Just what this movie needs — a Busby Berkeley water ballet.

VALKYRIE seems to follow an opposite course, actually acquiring greater conviction and force as it goes on. To begin with, the American and British actors mingle poorly, and no alibi is in force to explain why all these German characters have different ways of speaking English. (I hated INGLORIOUS BASTERDS, hated it, but I have to give Tarantino points for an uncompromising approach to language, with everybody speaking the tongue they would have spoken, in the situations they would have spoken it in.) Then Hitler turns up, and he has a GERMAN accent.

I don’t want to be too down on Jeremy Bamber, the non-lookalike cast as the fuhrer. I don’t know whose idea it was that he assume a phony accent, or play the role with similar infirmity to Bruno Ganz’s still-fresh-in-memory barnstorming triumph in DOWNFALL. I can only say, “Lousy idea.”

Then some actual German actors turn up, confusing things still further. And meanwhile, Singer’s directorial tropes are all either over-familiar to the point of distraction, or else stylistically inexplicable and counter-productive. So, much as one wants to be mature and NOT laugh at the spectacle of Tom Cruise in a Nazi uniform and eye-patch, the movie doesn’t exactly help one. Once Cruise was seen recruiting Eddie Izzard in a men’s room, and Kenneth Branagh compared Germany to Sodom, I started to wonder if the whole movie could be some kind of strange, sly metaphor concocted by the out gay Singer around the officially heterosexual Cruise. It was weird.

But, as we near the moment of detonation, suspense starts to kick in. Here, David Bordwell talks about the mystery of how movies generate suspense around stories where the outcome is already known to us. It’s a fascinating area. Singer is helped by the fact that, though one hopes most of his audience know the plot against Hitler failed (just as one hopes they know Tarantino’s version of events is not historically accurate), the precise outcome of the aftermath of the failed coup is less familiar to many of us. So, while John Ottman’s scoring and editing, the high-stakes, complicated operation put into action by Cruise, Izzard, Terence Stamp etc (was the whole casting process predicated on height? Cruise may be the tallest man in the film), and the inevitable “what if?” and “if only” thoughts inspired by the story, all do their part, in some ways the denouement’s predictability only adds to the clarity Hitchcock insisted was necessary for true suspense.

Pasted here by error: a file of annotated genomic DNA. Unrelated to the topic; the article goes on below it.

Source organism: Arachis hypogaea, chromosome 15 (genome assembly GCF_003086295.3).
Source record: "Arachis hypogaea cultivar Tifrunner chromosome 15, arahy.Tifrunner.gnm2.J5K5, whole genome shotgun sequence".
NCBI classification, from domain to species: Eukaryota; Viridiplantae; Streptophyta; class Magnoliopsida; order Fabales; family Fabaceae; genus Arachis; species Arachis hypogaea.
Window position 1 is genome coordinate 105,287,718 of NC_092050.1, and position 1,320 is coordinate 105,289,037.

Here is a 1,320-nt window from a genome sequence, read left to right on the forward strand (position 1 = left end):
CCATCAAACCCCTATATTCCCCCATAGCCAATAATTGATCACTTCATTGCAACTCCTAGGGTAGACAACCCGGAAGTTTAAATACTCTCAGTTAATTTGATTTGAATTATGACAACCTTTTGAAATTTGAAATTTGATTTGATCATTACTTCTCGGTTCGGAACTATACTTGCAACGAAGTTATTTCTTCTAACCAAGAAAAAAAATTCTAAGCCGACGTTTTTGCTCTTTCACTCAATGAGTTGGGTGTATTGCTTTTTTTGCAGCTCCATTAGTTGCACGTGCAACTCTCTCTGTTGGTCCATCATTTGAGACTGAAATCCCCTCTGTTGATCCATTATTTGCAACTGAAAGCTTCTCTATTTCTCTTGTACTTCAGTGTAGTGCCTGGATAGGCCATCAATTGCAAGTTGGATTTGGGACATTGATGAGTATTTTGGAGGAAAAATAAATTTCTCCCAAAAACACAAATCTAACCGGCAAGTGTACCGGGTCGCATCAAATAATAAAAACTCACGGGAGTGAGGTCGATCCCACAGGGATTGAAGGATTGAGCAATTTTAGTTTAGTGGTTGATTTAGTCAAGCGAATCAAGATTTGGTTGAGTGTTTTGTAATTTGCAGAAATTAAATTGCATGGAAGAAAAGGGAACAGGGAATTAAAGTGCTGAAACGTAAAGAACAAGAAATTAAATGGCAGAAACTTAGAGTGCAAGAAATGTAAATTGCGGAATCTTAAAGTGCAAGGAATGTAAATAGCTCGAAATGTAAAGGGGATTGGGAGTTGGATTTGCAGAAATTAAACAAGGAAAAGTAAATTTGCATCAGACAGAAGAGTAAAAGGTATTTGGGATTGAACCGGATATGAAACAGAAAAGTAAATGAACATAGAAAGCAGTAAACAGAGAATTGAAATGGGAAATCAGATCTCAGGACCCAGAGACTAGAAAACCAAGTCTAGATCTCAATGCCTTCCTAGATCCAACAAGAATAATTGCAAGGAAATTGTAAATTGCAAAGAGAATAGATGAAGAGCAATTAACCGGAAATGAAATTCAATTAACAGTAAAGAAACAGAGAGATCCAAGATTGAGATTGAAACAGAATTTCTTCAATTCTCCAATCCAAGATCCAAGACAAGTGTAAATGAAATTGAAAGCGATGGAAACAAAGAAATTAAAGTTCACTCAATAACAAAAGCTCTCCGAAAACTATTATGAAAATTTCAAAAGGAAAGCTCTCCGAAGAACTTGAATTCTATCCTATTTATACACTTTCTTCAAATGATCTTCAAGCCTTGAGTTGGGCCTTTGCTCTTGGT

As an example of the “what if?” factor — the coup fails because, obviously, Hitler failed in his part of the plan and didn’t die. But, more crucially still, he proved he was still alive by communicating by telephone and radio. Which suggests that, even if he HAD died, the bad Nazis (as opposed to all those good Nazis we’ve all heard so much about) could still have convinced the world A.H. was in charge by enlisting the services of a decent Hitler impersonator. Who was the Third Reich’s equivalent of Rich Little, anyway? On questions like this, the fate of nations may be decided.